Joshua Fruhlinger on the dark side of Google Glass

Joshua Fruhlinger, writing for Engadget:

“…we’ve become rude: people check messages in the middle of conversations, get up from dinner tables to take calls and hold their smartphones on their laps to respond to emails below the tablecloth. We’ve become jerks…Do we really want to walk around with HUDs in our eyes? Have we accepted our distractedness to the point that we think it’s okay to check email in the corner of our vision while we pretend to pay attention? Maybe we’re evolving, ultimately capable of doing both. But not yet. In the proposed world of Google Glass, for all we know, our friends could be reading the news the entire time we thought they were hearing our whines for support.”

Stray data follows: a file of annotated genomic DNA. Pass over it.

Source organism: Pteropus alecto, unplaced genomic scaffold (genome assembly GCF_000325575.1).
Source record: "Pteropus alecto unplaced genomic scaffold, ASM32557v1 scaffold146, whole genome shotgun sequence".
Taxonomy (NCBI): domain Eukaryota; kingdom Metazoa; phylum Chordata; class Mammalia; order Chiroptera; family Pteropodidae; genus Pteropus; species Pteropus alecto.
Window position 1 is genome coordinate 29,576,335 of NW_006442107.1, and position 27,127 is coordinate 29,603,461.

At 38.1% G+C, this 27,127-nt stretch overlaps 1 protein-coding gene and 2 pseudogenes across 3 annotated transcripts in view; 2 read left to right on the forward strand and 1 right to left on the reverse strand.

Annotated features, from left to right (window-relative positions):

I agree with every syllable fo Fruhlinger’s essay. As I said in February:

“Don’t we spend enough time staring at tiny screens? Removing the little friction that remains – the four or five seconds it takes to pull a smartphone from a pocket – means the compulsion to record and share every little thing that ever happens will grow, and be met, at an incredible rate. And at what cost?”

It’s impossible to process, reflect upon and learn from input when the input never stops.